Diversity struggles? At Bumble, the innovation team came up with the solution

July, 2022

You don’t always have to look externally for the solution to a problem. Internal teams can also provide a fresh perspective, sees innovation expert Simone van Neerven. ‘The key to success may well lie in breaking through the silos.’

Cognitive diversity

“Why didn’t the CIA see the September 11 attacks coming?” asked Matthew Syed, author of the book ‘Rebel Ideas’, himself. After extensive research, he concluded that the CIA’s strict hiring policy had resulted in hardly any people with adequate knowledge of Islam being employed by the organization. As a result, they were unable to see all the signs and connect the dots leading up to the attacks on that dramatic day.

Dare to deviate from the norm

Every day we read about the importance of diversity in teams. Countless studies show that this generally leads to better results. To come up with the best innovations and solutions, it is often crucial to bring a completely different perspective.

In the 1990s, many villages in Vietnam struggled with a malnourished population. Instead of the usual question of how to feed these people, Jerry Sternin of Save the Children asked why some children from poor families were healthy.

He found that in most villages, families reduced the number of meals when they had limited food. The conventional village wisdom was also to avoid certain foods for reasons of status, and to eliminate feedings during bouts of diarrhea. As a result, families were almost continuously malnourished.

The healthy families had broken with tradition by feeding small, but consistent portions of food many times a day, even to children with diarrhea. They gathered tiny shrimp from the rice fields and harvested sweet potato vegetables, a food that many looked down upon. By deviating from conventional wisdom, these families created alternative behaviors that held the possibility of survival.

Bumble’s innovation team brought a different perspective

In many organizations, it is the HR department that is concerned with getting a more diverse and inclusive workplace. This is especially a struggle in teams where there is typically little diversity, such as in software development where the vast majority of employees are white men. Traditionally, expensive executive search agencies are hired to look for new talent.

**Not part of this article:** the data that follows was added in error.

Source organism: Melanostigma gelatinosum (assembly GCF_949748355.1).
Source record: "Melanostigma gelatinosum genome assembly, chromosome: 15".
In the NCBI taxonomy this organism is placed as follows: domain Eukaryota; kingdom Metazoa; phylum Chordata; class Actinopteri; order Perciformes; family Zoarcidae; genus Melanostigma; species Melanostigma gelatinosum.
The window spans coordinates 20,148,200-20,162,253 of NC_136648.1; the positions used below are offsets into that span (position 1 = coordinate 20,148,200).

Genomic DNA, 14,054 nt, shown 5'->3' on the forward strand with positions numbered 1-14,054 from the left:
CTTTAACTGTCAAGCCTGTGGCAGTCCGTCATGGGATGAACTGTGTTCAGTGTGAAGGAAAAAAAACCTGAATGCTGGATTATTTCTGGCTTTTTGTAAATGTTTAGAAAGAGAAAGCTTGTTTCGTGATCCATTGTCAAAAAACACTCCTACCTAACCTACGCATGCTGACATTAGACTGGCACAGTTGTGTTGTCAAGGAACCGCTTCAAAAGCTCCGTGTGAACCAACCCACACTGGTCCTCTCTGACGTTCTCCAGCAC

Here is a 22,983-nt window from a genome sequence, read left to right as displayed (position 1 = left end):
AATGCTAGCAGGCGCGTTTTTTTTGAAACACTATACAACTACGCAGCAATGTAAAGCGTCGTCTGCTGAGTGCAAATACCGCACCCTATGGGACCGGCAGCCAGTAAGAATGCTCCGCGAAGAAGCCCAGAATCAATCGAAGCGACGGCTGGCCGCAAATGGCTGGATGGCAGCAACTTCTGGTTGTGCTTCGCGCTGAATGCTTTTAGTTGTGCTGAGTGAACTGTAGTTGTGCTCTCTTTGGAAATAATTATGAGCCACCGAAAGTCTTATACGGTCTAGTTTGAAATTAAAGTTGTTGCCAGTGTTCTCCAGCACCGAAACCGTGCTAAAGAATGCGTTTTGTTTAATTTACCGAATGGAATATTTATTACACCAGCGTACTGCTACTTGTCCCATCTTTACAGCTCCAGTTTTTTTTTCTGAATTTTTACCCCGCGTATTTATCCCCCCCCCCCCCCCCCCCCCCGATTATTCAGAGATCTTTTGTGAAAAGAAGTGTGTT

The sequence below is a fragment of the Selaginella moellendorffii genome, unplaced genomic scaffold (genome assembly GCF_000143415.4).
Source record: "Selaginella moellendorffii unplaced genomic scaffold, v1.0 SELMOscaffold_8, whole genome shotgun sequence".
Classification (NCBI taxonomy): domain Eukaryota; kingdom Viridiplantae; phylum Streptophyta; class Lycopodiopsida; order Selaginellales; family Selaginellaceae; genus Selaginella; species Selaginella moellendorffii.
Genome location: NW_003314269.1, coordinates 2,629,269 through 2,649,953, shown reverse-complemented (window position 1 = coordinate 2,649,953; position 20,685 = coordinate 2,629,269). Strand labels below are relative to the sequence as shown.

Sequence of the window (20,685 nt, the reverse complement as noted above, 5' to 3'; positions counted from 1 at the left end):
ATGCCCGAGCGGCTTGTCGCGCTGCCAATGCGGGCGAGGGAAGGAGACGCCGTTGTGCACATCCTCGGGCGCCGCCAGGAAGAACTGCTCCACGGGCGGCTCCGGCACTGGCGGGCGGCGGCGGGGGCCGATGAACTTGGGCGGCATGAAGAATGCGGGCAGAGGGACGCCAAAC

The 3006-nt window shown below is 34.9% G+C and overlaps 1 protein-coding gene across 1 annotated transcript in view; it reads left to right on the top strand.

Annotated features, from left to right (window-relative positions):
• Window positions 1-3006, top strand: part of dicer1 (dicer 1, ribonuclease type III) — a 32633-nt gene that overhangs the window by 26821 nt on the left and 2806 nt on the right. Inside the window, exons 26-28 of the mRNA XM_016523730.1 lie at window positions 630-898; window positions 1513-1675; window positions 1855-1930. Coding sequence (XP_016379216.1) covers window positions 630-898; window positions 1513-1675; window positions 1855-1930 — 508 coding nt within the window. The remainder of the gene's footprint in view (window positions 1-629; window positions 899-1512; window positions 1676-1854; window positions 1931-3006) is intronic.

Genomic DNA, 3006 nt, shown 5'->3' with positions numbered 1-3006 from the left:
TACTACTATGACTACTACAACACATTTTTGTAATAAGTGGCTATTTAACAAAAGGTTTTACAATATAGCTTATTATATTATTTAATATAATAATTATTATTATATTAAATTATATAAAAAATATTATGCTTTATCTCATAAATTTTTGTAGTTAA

The American Bumble, founded in 2014 by Whitney Herd, generally has no issues attracting diverse talent. However, they also did not succeed in getting their tech teams more diverse. Only 14% of these teams were female and the LGBTQ+ percentages were even much lower.

The problem was mainly experienced by the leadership of these teams who, together with HR, tried to recruit more diverse technical talent. But that was not. The traditional recruitment and selection approach did not provide the right candidates that Bumble was looking for.

The innovation team came to the rescue. They had asked themselves whether an innovative collaboration could offer the solution. They got in touch with the Barcelona-based startup CodeOp, which focuses entirely on solving the so-called “pipeline problem”. This is the theory that diversity initiatives are failing because there simply are not enough skilled members of underrepresented groups — women, people of color, LGBTQ+ folks, disabled talent, veterans — out there.

CodeOp’s mission is to help women and people from the LGBTQ+ community make the transition to a career in technology. Together with Bumble, they developed a concept in which CodeOp ensured the recruitment of talent and provided the training to become a skilled programmer or data scientist. Bumble paid for the full training and provided a monthly salary as a junior developer from day one of the training.

Win-win-win

This construction solved several problems at once. The participating junior software developers were able to follow the training full-time during the day, making it much easier to combine career and family responsibilities. This also removed the barrier to paying for training without any prospect of a job guarantee.

Because CodeOp is well connected to the LGBTQ+ community, they were able to reach talent easier than the traditional recruiting agencies or Bumble itself. Bumble’s tech teams were able to become a lot more diverse fast, increasing the quality of their products.

Letting go of the zero-sum mindset

Often different teams in organizations are so busy achieving results in their area that there is little to no connection with other teams, let alone constructive collaboration. For example, the focus of the sustainability team can be to make products and services more sustainable, while at the same time the innovation team works on creating new products and services. This can even lead to competition between teams for the scarce time and energy of employees. If one team wins, the other team loses (also known as a zero-sum mindset). This often leads to sub-optimal solutions for the organization.

The key to success may well lie in breaking the silos and constructive collaboration between teams, as was the case with Bumble. This often starts with asking a different question to solve the problem and looking for win-win solutions.

This article has been translated from its original version, which was originally published in Dutch on MT/SPROUT in July, 2022.

Wanna read more ? Then check out this column: “Do you feel lucky? You’ll be better at cultivating serendipity”

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